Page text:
Justices Hear Arguments in School Voucher Rift; Diversion of Funds from Public Schools and Religious Issues at Heart of Dispute

By Rushing, J. Taylor | The Florida Times Union, June 8, 2005 | Go to article overview

Justices Hear Arguments in School Voucher Rift; Diversion of Funds from Public Schools and Religious Issues at Heart of Dispute


Rushing, J. Taylor, The Florida Times Union


Byline: J. TAYLOR RUSHING

TALLAHASSEE -- A legal last word over the nation's first school vouchers began Tuesday as the Florida Supreme Court began considering the constitutionality of the state program.

Justices convened to hear oral arguments over the Opportunity Scholarship program, a centerpiece of Gov. Jeb Bush's education agenda but a lightning rod for controversy since he signed it into law six years ago.

About 700 students in Florida use an Opportunity voucher to attend a private school, as allowed if their public school gets failing grades from the state at least twice in a four-year period. Fifty-eight percent of those students are using them to attend religious schools.

The legal fight over the program centers on whether public money is inappropriately aiding religious institutions and whether the program shortchanges public education by siphoning money from it -- both possible violations of the Florida constitution. Several lower courts have endorsed those arguments, ruling against the program but allowing it to continue during the appellate process.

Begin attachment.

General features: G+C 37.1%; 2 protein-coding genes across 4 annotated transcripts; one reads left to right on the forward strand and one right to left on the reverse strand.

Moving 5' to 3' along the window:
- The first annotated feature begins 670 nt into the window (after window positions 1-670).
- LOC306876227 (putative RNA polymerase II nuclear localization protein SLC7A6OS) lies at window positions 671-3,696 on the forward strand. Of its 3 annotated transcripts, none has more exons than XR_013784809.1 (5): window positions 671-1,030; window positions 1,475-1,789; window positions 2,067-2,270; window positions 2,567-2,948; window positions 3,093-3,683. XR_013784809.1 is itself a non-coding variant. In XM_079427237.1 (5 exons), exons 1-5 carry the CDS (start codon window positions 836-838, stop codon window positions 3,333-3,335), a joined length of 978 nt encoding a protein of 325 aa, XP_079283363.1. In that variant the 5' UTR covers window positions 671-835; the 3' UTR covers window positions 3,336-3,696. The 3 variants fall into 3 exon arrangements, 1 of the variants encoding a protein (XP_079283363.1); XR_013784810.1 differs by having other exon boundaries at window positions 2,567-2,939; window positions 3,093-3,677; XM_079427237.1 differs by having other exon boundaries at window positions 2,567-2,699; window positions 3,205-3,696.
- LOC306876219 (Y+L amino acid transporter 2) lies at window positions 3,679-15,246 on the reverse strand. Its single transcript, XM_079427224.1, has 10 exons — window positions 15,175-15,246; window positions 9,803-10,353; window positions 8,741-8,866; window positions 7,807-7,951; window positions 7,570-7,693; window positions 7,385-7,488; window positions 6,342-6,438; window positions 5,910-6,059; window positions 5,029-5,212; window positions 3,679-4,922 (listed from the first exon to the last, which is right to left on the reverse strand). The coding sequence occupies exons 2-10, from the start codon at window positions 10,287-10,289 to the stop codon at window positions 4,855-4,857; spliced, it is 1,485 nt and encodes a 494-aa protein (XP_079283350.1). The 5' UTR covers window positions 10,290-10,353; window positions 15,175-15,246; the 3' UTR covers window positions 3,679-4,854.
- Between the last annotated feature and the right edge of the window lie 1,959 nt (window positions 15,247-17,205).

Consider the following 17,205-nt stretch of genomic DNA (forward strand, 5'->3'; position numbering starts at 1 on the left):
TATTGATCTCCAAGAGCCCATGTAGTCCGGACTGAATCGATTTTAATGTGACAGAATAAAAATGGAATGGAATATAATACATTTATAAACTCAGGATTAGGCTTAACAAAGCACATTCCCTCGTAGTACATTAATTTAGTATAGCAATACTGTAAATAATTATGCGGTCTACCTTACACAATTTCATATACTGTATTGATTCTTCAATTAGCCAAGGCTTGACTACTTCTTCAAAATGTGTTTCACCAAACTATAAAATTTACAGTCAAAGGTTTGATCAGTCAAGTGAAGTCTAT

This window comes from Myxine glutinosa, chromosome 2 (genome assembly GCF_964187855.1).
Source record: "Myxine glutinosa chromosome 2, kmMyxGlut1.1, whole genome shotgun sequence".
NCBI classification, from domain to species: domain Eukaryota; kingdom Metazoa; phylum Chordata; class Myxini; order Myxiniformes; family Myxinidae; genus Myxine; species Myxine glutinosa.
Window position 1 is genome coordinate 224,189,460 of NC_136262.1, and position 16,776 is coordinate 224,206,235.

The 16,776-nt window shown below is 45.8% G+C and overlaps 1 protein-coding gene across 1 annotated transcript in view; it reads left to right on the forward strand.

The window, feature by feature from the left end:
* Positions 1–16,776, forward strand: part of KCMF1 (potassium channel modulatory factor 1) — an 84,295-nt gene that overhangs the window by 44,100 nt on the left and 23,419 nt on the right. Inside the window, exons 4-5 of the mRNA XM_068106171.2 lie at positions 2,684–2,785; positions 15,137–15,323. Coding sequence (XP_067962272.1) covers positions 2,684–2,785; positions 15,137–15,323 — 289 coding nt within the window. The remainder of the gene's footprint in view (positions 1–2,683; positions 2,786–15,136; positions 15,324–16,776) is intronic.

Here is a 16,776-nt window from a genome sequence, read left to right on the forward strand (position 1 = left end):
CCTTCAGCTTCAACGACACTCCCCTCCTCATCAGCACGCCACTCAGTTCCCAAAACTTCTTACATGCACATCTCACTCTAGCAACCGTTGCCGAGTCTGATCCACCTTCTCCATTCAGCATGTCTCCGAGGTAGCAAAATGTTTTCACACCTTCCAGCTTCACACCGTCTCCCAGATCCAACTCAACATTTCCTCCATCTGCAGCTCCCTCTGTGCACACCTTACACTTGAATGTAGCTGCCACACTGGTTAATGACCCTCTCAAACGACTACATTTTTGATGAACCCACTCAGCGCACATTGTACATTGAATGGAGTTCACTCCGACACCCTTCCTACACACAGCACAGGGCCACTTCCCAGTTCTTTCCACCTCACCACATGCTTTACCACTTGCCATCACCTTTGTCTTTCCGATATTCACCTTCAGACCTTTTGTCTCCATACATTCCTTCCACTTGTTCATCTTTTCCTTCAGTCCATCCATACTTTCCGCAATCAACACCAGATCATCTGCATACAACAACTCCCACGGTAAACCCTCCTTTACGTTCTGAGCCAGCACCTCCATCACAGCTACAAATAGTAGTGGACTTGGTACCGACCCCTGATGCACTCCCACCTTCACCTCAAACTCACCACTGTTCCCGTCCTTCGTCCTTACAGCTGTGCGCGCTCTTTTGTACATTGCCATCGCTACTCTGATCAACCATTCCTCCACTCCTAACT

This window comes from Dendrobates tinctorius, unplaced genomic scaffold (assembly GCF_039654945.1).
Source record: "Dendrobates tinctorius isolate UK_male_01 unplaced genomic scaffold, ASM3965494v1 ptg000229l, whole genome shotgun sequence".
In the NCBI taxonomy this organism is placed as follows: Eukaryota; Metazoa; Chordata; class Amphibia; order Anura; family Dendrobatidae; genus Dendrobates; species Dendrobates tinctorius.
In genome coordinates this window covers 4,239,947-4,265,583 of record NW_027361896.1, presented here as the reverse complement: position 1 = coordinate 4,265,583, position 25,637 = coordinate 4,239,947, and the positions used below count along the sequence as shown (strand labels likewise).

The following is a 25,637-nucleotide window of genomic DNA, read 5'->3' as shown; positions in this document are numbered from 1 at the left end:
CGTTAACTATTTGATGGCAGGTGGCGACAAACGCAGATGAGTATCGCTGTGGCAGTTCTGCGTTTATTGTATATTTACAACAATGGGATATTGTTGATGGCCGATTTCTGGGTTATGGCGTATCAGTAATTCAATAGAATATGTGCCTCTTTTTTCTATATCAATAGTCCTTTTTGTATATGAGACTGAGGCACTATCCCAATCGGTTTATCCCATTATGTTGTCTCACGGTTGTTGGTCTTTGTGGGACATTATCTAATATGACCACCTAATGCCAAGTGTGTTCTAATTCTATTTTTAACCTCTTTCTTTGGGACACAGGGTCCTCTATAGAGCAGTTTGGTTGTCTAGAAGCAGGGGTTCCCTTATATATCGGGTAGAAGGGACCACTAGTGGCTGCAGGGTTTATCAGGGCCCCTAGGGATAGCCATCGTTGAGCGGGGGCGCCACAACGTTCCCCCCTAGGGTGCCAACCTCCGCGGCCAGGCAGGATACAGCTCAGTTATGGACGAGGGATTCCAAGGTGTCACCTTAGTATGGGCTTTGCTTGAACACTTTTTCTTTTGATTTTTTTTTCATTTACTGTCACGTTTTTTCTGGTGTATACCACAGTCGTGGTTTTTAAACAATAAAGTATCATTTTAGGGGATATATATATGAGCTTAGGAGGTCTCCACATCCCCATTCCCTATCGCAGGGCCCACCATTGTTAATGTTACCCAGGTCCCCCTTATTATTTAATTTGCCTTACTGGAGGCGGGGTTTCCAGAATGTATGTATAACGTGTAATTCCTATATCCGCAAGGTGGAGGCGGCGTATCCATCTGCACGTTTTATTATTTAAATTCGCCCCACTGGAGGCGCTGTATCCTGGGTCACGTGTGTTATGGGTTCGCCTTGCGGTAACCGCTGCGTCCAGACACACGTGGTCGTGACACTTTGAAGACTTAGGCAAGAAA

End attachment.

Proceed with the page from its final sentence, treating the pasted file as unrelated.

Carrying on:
No decision is expected for months. But justices Tuesday offered a hint at their concerns, centering less on the religious issue than the second question of whether vouchers unconstitutionally divert money from public education.

"This money is not an additional amount of money that is being appropriated," said Justice Charles Wells. "This is money that is coming dollar-for-dollar out of the money that would otherwise be for the uniform system of public schools."

Attorneys for the voucher program argued that the state can lawfully provide private education funding but that the program has not interfered with the state's obligation to provide public education anyway. They also argued that the Legislature has the sole authority to determine how much state money is allocated to private versus public schools. …

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